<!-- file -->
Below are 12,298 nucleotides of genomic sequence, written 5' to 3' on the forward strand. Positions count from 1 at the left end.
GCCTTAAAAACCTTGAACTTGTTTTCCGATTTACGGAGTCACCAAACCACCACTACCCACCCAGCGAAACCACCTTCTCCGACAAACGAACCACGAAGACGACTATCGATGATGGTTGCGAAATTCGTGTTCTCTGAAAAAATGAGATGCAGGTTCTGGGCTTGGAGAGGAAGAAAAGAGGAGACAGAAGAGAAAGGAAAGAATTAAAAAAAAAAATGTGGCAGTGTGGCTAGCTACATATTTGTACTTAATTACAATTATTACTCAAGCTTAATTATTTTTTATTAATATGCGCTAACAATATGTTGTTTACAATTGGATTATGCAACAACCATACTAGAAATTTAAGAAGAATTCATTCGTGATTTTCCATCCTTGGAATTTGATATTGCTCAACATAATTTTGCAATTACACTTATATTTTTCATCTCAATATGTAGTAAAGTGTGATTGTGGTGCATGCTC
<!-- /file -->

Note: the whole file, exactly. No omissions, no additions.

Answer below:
Below are 12,298 nucleotides of genomic sequence, written 5' to 3' on the forward strand. Positions count from 1 at the left end.
GCCTTAAAAACCTTGAACTTGTTTTCCGATTTACGGAGTCACCAAACCACCACTACCCACCCAGCGAAACCACCTTCTCCGACAAACGAACCACGAAGACGACTATCGATGATGGTTGCGAAATTCGTGTTCTCTGAAAAAATGAGATGCAGGTTCTGGGCTTGGAGAGGAAGAAAAGAGGAGACAGAAGAGAAAGGAAAGAATTAAAAAAAAAAATGTGGCAGTGTGGCTAGCTACATATTTGTACTTAATTACAATTATTACTCAAGCTTAATTATTTTTTATTAATATGCGCTAACAATATGTTGTTTACAATTGGATTATGCAACAACCATACTAGAAATTTAAGAAGAATTCATTCGTGATTTTCCATCCTTGGAATTTGATATTGCTCAACATAATTTTGCAATTACACTTATATTTTTCATCTCAATATGTAGTAAAGTGTGATTGTGGTGCATGCTC